The soundtrack was composed by The Goblins, Philip Glass and Keith Emerson (Tarkus!!) and it gives The Church its ghostly, overpowering personality. With fantastic synth notes and organ keys, the soundtrack will grab you right from the opening credits sequence. The music notes carry a lot of fantasy which gives the movie more audible power and presence; I don’t know why, but it reminds me of what would happen if the soundtrack to Labyrinth was adapted to a Horror movie. While brief, the soundtrack does have some eighties pop-rock by Zooming on the Zoo and Simon Boswell (this time, only one song), but they fit the scenes pretty well; it isn’t like the Iron Maiden track used in Phenomena.

The gore effects are pretty good, though nothing on the same level as Tom Savini. There’s plenty of blood shed, but nothing you’d expect out of a Lucio Fulci movie. The best this movie does is a very violent and rather shocking suicide. When the movie tries to handle something as big as, say a head explosion, it has the splatter effect but due to the lacking budget it looks too silly to really absorb the gravity of the death.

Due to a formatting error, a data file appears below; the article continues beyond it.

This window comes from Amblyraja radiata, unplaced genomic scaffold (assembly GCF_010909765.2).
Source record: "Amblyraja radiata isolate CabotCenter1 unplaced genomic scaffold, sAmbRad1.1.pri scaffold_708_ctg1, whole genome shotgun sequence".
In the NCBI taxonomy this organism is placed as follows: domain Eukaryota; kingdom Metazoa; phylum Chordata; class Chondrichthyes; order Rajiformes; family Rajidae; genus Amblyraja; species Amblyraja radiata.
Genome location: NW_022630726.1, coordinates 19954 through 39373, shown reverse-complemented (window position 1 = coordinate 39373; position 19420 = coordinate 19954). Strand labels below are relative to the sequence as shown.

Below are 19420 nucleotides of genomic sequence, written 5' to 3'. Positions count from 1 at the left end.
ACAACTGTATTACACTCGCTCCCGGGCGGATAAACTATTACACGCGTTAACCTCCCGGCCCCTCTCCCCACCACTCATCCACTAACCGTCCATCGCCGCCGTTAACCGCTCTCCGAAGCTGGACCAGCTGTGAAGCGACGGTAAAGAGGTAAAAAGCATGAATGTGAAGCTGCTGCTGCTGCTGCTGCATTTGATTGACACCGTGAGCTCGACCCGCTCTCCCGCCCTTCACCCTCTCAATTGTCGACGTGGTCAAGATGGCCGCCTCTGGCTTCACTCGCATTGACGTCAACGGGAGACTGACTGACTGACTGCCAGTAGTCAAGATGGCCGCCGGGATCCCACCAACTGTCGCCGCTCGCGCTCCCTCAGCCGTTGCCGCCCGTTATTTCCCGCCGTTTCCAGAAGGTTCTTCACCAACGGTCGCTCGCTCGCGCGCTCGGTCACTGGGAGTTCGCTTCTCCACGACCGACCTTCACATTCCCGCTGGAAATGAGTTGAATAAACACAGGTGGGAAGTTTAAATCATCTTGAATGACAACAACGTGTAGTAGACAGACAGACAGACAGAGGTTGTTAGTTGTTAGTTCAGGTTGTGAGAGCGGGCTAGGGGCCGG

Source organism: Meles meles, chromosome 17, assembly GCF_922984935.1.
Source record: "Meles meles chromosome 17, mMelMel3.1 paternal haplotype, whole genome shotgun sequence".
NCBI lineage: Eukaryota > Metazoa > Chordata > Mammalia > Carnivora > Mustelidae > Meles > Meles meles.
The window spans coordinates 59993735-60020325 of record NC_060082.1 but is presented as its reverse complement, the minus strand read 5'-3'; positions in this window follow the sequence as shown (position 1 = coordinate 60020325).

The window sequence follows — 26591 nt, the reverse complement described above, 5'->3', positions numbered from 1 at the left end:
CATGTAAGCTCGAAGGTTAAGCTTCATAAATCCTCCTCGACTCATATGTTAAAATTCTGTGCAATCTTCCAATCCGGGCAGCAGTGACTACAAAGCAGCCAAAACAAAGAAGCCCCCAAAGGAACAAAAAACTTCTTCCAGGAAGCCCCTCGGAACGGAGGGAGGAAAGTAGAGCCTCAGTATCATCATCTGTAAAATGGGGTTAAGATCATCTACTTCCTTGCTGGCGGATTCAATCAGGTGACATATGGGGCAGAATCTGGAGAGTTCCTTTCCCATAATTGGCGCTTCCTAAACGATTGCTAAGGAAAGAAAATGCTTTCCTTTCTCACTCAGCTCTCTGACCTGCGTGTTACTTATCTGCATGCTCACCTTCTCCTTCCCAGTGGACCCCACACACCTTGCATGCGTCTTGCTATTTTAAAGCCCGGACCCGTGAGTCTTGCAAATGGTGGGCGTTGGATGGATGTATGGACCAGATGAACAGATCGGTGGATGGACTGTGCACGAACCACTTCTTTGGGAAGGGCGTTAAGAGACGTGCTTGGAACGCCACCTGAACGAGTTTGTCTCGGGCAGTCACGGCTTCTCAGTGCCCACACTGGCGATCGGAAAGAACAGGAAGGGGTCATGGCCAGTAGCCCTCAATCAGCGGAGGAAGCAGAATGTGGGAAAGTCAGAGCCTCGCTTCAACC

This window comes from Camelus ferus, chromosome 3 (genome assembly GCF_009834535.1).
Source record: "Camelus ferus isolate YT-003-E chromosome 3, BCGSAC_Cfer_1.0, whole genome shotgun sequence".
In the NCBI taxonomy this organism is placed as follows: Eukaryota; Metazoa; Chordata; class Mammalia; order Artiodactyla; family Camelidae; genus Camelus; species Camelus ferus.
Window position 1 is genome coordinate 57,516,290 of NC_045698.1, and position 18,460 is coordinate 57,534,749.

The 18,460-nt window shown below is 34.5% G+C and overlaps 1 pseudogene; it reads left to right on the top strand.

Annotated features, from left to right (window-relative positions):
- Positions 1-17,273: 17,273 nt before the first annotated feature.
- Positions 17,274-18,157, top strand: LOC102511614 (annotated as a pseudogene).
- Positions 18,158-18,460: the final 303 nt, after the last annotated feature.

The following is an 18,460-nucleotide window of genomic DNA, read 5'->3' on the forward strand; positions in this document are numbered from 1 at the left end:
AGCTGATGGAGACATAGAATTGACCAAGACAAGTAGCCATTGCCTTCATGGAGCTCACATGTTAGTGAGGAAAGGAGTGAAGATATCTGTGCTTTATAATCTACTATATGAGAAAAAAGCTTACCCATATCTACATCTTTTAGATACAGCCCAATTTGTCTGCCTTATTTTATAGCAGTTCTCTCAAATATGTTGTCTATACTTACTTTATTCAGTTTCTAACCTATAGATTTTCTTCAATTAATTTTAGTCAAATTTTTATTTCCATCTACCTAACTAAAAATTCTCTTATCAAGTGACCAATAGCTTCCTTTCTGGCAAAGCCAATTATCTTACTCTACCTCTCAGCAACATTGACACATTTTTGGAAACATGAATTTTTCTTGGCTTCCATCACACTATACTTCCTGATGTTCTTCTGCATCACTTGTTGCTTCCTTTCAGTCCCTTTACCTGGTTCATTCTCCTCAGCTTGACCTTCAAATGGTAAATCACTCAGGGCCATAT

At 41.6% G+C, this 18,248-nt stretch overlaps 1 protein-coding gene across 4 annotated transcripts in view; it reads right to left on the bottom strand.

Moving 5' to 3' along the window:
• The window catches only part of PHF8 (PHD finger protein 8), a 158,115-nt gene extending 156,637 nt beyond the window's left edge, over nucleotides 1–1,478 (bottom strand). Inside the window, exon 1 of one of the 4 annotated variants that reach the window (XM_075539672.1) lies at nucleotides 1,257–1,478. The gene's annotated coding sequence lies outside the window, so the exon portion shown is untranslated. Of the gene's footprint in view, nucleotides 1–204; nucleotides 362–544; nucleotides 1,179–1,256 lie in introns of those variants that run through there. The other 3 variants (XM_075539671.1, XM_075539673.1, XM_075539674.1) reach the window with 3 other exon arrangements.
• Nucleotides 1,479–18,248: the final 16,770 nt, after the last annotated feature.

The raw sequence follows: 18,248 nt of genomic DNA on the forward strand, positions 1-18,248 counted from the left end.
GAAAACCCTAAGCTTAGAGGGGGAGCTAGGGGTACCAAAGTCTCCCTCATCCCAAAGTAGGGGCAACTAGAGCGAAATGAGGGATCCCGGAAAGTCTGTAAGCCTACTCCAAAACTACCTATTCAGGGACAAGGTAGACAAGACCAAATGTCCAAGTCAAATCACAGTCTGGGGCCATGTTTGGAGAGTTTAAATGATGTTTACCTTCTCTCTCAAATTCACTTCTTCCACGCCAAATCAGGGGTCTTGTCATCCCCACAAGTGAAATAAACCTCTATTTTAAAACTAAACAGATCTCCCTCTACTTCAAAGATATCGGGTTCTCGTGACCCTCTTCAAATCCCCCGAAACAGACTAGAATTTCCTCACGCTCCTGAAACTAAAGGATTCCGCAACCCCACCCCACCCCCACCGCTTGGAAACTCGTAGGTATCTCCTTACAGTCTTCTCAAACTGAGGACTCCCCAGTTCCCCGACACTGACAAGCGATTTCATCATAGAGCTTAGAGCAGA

The movie has its share of weak editing choices. Early in the movie a demonic hand appears from nowhere and pulls a horse and its rider into the pit of bodies. Due to the hand disappearing in several shots, and being nowhere near the actual bodies, it makes for a very awkward moment. The scene is made worse when we never actually see the horse, or rider, get held down by the demonic undead. There’s also this rather ridiculous scene with Cupisti’s character where she ineffectually calls the police, dives through a window and within seconds the police are there… It couldn’t have been concerned neighbors, huh? Plus, the dubbing is average at best, especially when the field trip kids arrive: each of their voices is either dull or flat, but when their emotions are excited or in pain then their voices are whiny and broken, despite still sounding bored.